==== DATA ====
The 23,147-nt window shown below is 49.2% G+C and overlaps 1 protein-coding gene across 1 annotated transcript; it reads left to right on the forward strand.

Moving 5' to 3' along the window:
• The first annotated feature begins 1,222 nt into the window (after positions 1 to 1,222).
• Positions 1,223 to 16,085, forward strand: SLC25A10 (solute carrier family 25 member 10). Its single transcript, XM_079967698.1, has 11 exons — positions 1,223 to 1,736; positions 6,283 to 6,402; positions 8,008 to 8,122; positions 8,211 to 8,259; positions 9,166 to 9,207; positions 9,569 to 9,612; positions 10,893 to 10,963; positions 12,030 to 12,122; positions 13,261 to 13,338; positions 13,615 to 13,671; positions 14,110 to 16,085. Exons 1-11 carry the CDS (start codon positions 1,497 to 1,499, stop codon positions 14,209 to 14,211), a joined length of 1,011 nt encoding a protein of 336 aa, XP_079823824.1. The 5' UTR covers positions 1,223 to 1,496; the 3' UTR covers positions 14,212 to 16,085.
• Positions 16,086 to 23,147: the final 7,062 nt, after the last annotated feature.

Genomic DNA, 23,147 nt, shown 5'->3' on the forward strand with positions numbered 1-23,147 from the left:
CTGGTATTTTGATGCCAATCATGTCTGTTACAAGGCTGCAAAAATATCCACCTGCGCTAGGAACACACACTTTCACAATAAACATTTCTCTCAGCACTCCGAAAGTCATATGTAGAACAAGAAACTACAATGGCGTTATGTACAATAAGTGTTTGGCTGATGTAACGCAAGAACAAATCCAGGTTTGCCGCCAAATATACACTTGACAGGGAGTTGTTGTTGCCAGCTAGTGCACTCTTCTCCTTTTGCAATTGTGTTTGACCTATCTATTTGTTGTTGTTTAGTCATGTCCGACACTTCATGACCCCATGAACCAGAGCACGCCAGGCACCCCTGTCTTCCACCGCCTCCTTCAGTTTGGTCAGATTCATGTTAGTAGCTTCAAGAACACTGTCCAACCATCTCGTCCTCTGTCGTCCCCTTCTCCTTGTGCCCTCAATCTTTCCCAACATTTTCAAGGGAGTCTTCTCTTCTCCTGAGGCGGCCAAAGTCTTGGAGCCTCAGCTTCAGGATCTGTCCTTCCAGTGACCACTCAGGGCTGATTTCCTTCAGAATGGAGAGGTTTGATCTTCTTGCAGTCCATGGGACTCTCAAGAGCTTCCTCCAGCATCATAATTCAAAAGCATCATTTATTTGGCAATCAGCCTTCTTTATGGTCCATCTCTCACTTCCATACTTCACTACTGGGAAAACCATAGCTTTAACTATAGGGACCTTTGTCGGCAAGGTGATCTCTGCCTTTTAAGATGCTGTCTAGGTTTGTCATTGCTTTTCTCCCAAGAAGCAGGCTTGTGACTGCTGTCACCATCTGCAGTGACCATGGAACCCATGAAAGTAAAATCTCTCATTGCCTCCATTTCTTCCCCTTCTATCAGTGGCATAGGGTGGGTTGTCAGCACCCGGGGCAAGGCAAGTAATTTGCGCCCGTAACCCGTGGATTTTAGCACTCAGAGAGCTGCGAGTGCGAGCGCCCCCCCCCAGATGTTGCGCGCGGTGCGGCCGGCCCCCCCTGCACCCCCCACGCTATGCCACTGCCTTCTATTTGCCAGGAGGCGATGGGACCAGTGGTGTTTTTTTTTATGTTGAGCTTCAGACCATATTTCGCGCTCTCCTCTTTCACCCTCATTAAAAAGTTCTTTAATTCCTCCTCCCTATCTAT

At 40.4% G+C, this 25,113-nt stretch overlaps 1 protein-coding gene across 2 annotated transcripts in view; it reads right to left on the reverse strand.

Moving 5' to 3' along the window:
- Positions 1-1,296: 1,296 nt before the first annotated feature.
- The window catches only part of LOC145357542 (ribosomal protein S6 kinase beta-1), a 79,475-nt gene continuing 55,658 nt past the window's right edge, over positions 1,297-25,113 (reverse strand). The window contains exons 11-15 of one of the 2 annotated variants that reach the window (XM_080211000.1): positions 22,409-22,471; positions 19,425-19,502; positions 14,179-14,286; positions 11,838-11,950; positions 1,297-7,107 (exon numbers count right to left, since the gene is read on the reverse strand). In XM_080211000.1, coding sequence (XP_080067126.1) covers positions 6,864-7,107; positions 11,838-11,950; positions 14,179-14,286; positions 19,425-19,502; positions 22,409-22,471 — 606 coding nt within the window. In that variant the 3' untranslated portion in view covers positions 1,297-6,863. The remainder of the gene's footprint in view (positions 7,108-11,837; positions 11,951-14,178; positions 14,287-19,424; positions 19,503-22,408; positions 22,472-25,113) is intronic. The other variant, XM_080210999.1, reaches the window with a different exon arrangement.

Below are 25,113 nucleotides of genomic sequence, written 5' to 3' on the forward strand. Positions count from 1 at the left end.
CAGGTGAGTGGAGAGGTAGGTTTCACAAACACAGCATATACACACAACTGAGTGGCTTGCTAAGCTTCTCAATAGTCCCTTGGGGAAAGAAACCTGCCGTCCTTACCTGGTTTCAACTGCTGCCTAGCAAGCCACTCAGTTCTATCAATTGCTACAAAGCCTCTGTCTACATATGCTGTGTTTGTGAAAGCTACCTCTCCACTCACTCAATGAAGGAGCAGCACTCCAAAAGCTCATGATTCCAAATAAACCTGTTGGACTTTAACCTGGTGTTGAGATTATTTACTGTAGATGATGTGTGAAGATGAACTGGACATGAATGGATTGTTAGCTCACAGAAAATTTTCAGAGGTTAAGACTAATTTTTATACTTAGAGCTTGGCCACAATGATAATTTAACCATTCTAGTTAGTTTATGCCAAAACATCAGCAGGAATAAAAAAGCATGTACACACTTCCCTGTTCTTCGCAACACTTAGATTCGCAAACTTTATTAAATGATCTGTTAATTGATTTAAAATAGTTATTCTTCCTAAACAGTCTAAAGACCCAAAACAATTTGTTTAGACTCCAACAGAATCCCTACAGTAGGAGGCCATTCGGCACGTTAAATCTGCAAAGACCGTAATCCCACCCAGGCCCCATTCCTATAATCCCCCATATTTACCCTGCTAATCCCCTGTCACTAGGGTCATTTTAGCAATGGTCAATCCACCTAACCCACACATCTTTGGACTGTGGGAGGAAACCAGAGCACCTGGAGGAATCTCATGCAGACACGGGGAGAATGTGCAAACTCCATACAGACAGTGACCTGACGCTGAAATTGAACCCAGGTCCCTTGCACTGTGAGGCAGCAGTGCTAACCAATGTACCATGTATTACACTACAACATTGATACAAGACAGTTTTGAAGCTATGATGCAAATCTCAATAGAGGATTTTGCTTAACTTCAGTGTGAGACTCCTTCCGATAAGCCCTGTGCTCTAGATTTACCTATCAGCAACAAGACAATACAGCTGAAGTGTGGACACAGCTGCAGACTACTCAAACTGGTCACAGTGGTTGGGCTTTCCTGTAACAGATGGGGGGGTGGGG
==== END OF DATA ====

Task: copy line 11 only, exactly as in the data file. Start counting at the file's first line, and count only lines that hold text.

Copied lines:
- The window catches only part of LOC145357542 (ribosomal protein S6 kinase beta-1), a 79,475-nt gene continuing 55,658 nt past the window's right edge, over positions 1,297-25,113 (reverse strand). The window contains exons 11-15 of one of the 2 annotated variants that reach the window (XM_080211000.1): positions 22,409-22,471; positions 19,425-19,502; positions 14,179-14,286; positions 11,838-11,950; positions 1,297-7,107 (exon numbers count right to left, since the gene is read on the reverse strand). In XM_080211000.1, coding sequence (XP_080067126.1) covers positions 6,864-7,107; positions 11,838-11,950; positions 14,179-14,286; positions 19,425-19,502; positions 22,409-22,471 — 606 coding nt within the window. In that variant the 3' untranslated portion in view covers positions 1,297-6,863. The remainder of the gene's footprint in view (positions 7,108-11,837; positions 11,951-14,178; positions 14,287-19,424; positions 19,503-22,408; positions 22,472-25,113) is intronic. The other variant, XM_080210999.1, reaches the window with a different exon arrangement.